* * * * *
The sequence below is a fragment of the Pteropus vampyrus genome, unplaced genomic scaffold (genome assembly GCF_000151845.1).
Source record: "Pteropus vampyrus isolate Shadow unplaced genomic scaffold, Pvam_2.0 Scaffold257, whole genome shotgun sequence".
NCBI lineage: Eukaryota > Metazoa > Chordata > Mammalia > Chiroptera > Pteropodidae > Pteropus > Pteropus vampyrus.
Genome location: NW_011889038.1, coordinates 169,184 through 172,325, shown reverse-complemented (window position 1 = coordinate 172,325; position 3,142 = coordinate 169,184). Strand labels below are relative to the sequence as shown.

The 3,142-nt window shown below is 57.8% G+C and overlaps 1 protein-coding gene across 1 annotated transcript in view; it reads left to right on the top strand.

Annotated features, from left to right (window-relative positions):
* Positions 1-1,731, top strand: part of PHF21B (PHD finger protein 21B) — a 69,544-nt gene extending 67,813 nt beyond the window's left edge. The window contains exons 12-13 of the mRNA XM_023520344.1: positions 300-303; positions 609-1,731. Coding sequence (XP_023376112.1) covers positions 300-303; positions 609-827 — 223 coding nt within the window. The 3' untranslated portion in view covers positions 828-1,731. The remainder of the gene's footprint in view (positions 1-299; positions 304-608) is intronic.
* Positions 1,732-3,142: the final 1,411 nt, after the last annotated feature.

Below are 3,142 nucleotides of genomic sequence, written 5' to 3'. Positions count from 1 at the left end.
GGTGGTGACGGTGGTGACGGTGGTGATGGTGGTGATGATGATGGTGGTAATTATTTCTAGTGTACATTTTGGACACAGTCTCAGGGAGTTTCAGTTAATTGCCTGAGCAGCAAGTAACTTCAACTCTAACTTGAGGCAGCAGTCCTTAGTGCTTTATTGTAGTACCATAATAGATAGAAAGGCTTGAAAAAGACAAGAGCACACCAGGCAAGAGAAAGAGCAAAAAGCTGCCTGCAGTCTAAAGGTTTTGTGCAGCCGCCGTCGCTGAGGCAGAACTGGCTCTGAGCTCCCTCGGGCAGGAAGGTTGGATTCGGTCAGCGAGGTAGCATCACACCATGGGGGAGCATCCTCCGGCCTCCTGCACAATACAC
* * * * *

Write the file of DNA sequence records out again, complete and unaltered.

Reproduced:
The sequence below is a fragment of the Pteropus vampyrus genome, unplaced genomic scaffold (genome assembly GCF_000151845.1).
Source record: "Pteropus vampyrus isolate Shadow unplaced genomic scaffold, Pvam_2.0 Scaffold257, whole genome shotgun sequence".
NCBI lineage: Eukaryota > Metazoa > Chordata > Mammalia > Chiroptera > Pteropodidae > Pteropus > Pteropus vampyrus.
Genome location: NW_011889038.1, coordinates 169,184 through 172,325, shown reverse-complemented (window position 1 = coordinate 172,325; position 3,142 = coordinate 169,184). Strand labels below are relative to the sequence as shown.

The 3,142-nt window shown below is 57.8% G+C and overlaps 1 protein-coding gene across 1 annotated transcript in view; it reads left to right on the top strand.

Annotated features, from left to right (window-relative positions):
* Positions 1-1,731, top strand: part of PHF21B (PHD finger protein 21B) — a 69,544-nt gene extending 67,813 nt beyond the window's left edge. The window contains exons 12-13 of the mRNA XM_023520344.1: positions 300-303; positions 609-1,731. Coding sequence (XP_023376112.1) covers positions 300-303; positions 609-827 — 223 coding nt within the window. The 3' untranslated portion in view covers positions 828-1,731. The remainder of the gene's footprint in view (positions 1-299; positions 304-608) is intronic.
* Positions 1,732-3,142: the final 1,411 nt, after the last annotated feature.

Below are 3,142 nucleotides of genomic sequence, written 5' to 3'. Positions count from 1 at the left end.
GGTGGTGACGGTGGTGACGGTGGTGATGGTGGTGATGATGATGGTGGTAATTATTTCTAGTGTACATTTTGGACACAGTCTCAGGGAGTTTCAGTTAATTGCCTGAGCAGCAAGTAACTTCAACTCTAACTTGAGGCAGCAGTCCTTAGTGCTTTATTGTAGTACCATAATAGATAGAAAGGCTTGAAAAAGACAAGAGCACACCAGGCAAGAGAAAGAGCAAAAAGCTGCCTGCAGTCTAAAGGTTTTGTGCAGCCGCCGTCGCTGAGGCAGAACTGGCTCTGAGCTCCCTCGGGCAGGAAGGTTGGATTCGGTCAGCGAGGTAGCATCACACCATGGGGGAGCATCCTCCGGCCTCCTGCACAATACAC